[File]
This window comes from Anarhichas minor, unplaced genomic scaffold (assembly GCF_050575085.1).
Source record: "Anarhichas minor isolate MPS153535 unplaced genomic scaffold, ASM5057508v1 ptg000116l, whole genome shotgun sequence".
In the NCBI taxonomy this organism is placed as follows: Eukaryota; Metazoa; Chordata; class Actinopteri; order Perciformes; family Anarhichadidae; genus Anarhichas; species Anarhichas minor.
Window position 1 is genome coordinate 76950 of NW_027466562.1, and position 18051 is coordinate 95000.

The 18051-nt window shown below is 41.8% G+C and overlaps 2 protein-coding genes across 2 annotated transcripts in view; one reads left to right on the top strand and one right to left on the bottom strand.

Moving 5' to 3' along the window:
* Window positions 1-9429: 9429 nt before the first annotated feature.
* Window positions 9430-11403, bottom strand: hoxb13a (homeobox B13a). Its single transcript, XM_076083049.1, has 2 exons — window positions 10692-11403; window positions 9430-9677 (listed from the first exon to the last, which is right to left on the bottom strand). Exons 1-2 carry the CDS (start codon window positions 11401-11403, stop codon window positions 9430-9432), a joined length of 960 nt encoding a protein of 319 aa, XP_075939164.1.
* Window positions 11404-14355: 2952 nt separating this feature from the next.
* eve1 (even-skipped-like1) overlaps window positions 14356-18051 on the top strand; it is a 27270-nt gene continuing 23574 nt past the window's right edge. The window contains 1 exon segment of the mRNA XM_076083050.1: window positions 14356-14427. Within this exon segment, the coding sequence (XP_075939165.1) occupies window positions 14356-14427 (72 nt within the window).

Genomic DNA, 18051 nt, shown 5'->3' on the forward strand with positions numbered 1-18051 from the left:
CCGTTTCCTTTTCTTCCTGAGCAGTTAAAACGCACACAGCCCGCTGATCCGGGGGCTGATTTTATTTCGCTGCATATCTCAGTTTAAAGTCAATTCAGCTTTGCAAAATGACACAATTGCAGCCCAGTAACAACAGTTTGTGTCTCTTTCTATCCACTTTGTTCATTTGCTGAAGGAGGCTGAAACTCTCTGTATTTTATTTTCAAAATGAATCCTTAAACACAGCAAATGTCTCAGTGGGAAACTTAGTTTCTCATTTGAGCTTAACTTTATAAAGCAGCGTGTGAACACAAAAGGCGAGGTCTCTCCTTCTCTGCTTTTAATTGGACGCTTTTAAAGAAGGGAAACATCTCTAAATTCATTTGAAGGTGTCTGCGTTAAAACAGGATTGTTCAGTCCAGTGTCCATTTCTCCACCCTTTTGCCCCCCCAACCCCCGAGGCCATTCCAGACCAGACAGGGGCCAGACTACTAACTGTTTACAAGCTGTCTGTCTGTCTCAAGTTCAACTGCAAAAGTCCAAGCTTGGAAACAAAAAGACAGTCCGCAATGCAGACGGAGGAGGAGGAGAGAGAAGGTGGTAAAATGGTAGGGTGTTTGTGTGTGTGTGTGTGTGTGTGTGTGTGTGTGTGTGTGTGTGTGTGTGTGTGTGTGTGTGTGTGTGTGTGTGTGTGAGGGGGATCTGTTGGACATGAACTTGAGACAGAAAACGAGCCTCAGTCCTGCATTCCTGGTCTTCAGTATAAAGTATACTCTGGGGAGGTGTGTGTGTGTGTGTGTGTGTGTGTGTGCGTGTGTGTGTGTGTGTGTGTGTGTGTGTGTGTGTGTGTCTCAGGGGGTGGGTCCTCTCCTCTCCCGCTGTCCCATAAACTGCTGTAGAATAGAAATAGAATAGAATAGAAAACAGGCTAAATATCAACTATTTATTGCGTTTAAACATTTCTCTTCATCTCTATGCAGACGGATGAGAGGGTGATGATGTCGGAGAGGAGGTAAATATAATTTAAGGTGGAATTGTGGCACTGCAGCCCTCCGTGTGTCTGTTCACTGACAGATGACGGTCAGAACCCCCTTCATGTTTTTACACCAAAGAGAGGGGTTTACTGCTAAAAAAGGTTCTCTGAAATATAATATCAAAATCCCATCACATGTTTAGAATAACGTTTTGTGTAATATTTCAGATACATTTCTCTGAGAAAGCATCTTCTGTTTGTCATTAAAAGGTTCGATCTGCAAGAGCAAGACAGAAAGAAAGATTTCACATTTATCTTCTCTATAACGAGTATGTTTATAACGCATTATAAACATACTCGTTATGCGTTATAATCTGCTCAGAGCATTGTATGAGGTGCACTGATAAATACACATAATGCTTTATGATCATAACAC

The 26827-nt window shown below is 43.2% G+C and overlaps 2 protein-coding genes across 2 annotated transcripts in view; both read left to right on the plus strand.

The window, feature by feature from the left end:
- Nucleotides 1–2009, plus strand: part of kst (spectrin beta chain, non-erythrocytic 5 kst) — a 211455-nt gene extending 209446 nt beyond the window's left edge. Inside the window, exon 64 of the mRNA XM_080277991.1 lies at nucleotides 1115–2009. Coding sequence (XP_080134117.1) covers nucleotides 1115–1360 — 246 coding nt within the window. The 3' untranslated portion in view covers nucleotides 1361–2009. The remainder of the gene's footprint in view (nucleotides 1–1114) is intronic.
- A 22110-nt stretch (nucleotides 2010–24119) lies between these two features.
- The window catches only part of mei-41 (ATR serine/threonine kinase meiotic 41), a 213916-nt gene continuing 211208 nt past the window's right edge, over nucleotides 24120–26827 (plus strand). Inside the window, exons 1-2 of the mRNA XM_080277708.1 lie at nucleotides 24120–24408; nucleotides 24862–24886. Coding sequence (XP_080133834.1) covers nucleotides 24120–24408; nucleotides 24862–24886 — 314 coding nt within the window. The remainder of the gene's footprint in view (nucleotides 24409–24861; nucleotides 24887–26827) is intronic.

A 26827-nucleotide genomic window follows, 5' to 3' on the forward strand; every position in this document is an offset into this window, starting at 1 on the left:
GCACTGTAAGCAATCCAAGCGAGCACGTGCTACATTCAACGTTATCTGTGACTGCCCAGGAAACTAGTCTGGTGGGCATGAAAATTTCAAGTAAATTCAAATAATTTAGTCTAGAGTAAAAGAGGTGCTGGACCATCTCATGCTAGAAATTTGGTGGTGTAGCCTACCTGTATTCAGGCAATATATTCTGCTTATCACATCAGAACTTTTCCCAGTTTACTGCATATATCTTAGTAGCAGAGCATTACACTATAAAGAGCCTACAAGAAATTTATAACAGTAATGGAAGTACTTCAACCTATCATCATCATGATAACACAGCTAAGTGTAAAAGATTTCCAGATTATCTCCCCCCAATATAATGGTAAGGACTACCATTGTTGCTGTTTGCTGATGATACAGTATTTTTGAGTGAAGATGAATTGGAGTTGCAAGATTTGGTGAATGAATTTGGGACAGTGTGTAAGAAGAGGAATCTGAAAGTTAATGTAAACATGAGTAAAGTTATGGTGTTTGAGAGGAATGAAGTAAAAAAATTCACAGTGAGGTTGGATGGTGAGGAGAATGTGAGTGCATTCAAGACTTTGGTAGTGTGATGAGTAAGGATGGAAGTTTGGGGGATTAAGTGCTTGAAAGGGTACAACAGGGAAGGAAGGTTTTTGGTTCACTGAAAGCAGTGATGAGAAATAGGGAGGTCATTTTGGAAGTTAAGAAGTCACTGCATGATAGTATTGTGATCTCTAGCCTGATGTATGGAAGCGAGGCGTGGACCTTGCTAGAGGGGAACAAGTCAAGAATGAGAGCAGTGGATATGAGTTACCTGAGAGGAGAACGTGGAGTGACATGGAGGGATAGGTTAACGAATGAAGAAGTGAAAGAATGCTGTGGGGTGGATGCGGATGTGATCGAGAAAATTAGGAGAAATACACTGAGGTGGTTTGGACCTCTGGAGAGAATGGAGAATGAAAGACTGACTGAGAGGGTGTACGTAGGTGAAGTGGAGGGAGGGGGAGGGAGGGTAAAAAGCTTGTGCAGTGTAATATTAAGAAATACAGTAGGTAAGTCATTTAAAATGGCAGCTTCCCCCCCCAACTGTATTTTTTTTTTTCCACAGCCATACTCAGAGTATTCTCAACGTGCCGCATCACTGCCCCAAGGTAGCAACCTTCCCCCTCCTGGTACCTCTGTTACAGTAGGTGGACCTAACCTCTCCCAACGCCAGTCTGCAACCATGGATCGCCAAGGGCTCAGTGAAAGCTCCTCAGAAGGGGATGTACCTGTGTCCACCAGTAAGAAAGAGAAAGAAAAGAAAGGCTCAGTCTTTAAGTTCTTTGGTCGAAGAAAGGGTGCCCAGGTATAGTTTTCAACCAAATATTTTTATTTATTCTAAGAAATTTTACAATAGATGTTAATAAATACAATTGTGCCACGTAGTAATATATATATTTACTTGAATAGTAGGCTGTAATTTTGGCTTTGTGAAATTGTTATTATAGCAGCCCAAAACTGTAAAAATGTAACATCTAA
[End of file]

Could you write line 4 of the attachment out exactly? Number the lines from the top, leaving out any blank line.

Window position 1 is genome coordinate 76950 of NW_027466562.1, and position 18051 is coordinate 95000.